While it's true, of course, that Hillary Clinton is not Bill Clinton, the reason people bring up the many horrific policies from the 1990s Clinton Administration (NAFTA, crime bill, welfare bill, DOMA, etc., etc., etc.) is because those are indicative of why lefties are so frustrated with modern Democrats (and Hillary's record suggests she is another right wing Democrat, even if there are a few other Democrats who are even further to the right). Perhaps some of you have taken the Political Compass test. Well, here's a look at where various political candidates fall on the political compass, based on record and stated positions: https://www.politicalcompass.org/uselection2008. And here again: https://www.politicalcompass.org/uselection2012. In other words, we have a right wing party battling a far right wing party. I once heard Dennis Kucinich described as a "European Centrist." Kucinich, of course, was painted as a fringe leftist here in the US. The Republican Party is going to paint just about any Democrat running for president as a radical leftist or extreme liberal. We know they'll do that regardless of the facts, which is why some argue the Democratic Party might as well nominate a genuine progressive (since the opposition will make the "radical leftist" claim either way). But, of course, the Democratic Party establishment is dominated by neoliberalism. Again, it's systemic. It's why Sanders recently said, "And now let me tell you something that no other candidate for president will tell you. And that is no matter who is elected to be president, that person will not be able to address the enormous problems facing the working families of our country. They will not be able to suceed becuase the power of corporate America, the power of Wall Street, the power of campaign donors is so great that no president alone can stand up to them. That is the truth. People may be uncomfortable about hearing it, but that is the reality. And that is why what this campaign is about is saying loudly and clearly: It is not just about electing Bernie Sanders for president, it is about creating a grassroots political movement in this country."
There are going to be "a few bad apples," so to speak in every camp. But the criticism of Hillary and -- more importantly -- modern mainstream Democrats as a whole that is coming from supporters of people like Sanders and Warren (and Jill Stein) is rooted in a genuinely progressive, compassionate position. It's important to acknowledge that many people with strong progressive credentials, including strong proponents of civil rights (such as the late, great Howard Zinn and Cornell West), are/were very critical of modern mainstream Democrats. Because policy positions and values should take precedence over party labels.
All that said, lefties (notice that I don't refer to "The Left" have to take responsibility. As Bernard Chazelle wrote in this article years ago, "America has lefties but no left." Lefties haven't laid the groundwork for someone like Sanders (or Kucinich before him) to become POTUS. Every 4 (or 8) years lefties (at least those who don't just vote Green) get excited about the most leftish Democrat in the race. However, it's clear that not nearly enough work has gone into establishing a climate that is ripe for such a candidate to be viable. You attend a rally, you post on a message board how great you think the candidate is, you get yourself so worked up that you actually think the (relatively) radical candidate can win...newsflash, the groundwork hasn't been laid. You can't just will the environment into being; you have to create it. And accept that it will likely take a long time. This lack of a persistent effort to create an organized Left, combined with impatience (expecting monumental and instantaneous change without the hard work and necessary disruptions of the social order), means Dems must settle for establishment neoliberals when it comes to the federal level.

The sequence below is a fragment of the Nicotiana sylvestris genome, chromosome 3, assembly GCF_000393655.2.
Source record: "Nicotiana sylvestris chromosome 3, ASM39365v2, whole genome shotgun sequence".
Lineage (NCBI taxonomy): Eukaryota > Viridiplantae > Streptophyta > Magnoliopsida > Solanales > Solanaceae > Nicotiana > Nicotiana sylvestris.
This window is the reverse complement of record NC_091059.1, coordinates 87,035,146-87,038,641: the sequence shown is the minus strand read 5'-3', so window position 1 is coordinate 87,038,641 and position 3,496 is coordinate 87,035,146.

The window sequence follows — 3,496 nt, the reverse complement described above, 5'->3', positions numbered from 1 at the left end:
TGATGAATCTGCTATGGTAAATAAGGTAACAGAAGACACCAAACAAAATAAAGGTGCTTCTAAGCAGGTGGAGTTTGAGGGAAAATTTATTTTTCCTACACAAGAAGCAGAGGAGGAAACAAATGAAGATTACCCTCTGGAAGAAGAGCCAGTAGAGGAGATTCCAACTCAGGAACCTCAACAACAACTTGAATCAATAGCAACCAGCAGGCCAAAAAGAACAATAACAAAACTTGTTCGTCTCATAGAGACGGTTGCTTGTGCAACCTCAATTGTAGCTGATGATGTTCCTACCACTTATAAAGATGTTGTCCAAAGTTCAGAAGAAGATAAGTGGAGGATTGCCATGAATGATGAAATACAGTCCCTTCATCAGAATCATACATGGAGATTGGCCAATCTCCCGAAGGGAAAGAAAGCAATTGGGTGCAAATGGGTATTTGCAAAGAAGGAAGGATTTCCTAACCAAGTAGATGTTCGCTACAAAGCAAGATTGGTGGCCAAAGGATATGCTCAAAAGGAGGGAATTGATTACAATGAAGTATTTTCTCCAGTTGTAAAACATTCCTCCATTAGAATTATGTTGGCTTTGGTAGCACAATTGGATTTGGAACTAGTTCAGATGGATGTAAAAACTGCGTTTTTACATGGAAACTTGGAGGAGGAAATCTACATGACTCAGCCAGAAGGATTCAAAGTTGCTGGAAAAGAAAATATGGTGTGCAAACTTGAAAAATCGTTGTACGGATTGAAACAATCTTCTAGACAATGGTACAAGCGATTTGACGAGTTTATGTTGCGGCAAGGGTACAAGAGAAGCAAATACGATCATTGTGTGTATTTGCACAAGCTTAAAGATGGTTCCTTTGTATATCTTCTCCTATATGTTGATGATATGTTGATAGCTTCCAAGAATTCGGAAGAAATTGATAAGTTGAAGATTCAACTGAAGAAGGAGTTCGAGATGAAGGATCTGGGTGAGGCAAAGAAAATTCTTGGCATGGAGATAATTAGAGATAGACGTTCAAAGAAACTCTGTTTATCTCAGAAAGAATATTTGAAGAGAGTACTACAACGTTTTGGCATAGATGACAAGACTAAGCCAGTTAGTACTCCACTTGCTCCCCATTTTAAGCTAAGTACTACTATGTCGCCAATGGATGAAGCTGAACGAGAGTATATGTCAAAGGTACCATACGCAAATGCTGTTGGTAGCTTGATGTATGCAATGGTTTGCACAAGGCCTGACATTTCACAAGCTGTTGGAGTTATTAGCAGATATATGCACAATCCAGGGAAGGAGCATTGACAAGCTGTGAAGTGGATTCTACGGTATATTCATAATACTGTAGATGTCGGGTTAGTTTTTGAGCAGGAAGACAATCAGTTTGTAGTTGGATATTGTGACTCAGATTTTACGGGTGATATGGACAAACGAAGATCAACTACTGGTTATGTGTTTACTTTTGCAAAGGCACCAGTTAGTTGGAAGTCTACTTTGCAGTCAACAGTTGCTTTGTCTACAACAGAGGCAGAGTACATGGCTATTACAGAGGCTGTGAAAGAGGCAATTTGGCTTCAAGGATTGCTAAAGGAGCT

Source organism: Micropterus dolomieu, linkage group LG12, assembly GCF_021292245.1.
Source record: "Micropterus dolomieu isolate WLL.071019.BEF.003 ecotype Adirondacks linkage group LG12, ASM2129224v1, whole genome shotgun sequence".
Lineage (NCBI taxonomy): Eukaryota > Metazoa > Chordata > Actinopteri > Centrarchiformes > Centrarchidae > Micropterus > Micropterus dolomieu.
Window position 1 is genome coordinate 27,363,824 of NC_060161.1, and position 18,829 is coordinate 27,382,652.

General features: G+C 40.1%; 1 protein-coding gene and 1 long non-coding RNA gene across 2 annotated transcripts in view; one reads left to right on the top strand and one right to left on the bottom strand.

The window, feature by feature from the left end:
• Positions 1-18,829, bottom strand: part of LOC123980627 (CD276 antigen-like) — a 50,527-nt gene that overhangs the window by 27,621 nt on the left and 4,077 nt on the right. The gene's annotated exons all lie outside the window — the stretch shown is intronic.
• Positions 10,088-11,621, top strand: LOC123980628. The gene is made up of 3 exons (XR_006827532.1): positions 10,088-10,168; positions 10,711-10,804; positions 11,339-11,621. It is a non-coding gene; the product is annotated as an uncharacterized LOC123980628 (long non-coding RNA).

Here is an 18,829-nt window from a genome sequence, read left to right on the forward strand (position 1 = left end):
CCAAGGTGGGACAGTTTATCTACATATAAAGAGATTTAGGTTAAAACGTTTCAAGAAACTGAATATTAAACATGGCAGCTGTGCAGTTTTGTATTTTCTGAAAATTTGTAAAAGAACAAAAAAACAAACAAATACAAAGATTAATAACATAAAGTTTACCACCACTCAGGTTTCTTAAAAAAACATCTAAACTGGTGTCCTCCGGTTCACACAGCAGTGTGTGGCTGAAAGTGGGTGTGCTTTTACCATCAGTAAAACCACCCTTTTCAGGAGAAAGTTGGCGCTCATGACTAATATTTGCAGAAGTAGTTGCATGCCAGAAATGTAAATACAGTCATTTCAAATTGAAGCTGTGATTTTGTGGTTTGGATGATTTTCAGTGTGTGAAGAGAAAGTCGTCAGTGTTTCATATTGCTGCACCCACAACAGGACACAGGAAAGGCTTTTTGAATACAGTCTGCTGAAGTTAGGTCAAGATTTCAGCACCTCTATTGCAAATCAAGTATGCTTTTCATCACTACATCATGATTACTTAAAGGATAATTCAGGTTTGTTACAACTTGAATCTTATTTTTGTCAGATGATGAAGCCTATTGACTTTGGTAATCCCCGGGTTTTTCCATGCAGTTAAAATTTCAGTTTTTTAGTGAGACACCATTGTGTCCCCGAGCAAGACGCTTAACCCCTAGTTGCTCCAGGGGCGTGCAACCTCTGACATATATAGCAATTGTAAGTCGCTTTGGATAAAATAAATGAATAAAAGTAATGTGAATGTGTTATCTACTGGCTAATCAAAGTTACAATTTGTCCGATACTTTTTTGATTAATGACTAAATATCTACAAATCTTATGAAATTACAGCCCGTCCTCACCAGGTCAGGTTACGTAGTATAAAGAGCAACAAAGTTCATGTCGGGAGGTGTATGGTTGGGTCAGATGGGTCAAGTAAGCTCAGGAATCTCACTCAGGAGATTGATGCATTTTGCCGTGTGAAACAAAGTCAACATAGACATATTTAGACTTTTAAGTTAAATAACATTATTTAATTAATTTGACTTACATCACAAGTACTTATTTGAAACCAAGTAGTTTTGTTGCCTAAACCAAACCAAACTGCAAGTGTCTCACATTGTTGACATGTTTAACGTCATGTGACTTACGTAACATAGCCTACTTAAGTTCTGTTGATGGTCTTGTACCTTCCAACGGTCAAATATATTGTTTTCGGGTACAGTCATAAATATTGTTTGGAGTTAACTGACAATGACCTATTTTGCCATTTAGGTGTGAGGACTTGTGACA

Julio Huato, in this article, wrote, "I believe that the greatest promise lies, not in national struggles (where, IMO, one way or another, we'll be operating within the strictures imposed by the system), but in smaller scale local battles. Let's go local. Let's work seriously to take over PTAs, unions, municipal governments -- entities charged with managing resources for specific public purposes, even if those resources are meager and shrinking. Let's go after them. If we think we can change the system within our lifetimes, then this certainly will feel like small change. What I envision is taking over a town and turning it around. To the extent possible, converting that town into a small, democratically managed, proto-socialist island. Let's show the world and ourselves how the left can help people manage (and manage well) their public affairs at a local level. Let's go wherever the fruit hangs lowest. That is the kind of work that, sooner than we think, will ripen things at the national level."
In the meantime, national politics is not going to be a vehicle for systemic change. Personally, I think expecting Sanders to win is almost as ridiculous as thinking Trump will be the Republican nominee. Does that mean you're obligated to vote for the Dem nominee? No. But if you want better, guess what? You're going to have to work for it. Day after day, week after week, month after month, year after year. Not just when the next election cycle rolls around.
I suggest getting involved in local projects of interest to you. Some examples might include volunteering with civil rights organizations, anti-bullying programs, union organizing, democratic schools or unschooling, co-ops, running for or working in public office, etc. *Note: I'm not talking about mere personal transformation (Gandhi never said "be the change" or promoting new age nonsense that has become popular with lefties. Nor am I suggesting the creation of new organizations. I'm talking about organizing, joining with others to help bring about an environment in which neoliberals and neoconservatives aren't the only options at the national level. Simply expressing opposition to lesser evil voting won't accomplish much.
If you want an organized Left or an environment that can foster a progressive national politics, lefties are going to have to create it from the local outward. And accept that it will take a very long time given our starting position. As opposed to waiting every 4 or 8 years in hopes that this will be the year progressive so-and-so gets elected. Now, some reading this post may already be very active at the local level and I commend you (I sure as heck need to do more myself), but it's quite evident that more needs to be done, that "America has lefties but no left."
I've gone on long enough, so I'll close with this: Depending on your age, you may not see large-scale systemic change in your lifetime. And that can be demoralizing, I know. It's also not easy--you have a job, you have a family, you don't want to do even more work in your spare time. But you have to find a way, because you aren't going to will systemic change into being. You have to help lay the groundwork and - in order to get over the frustration with slow progress - take comfort in planting seeds in the collective consciousness.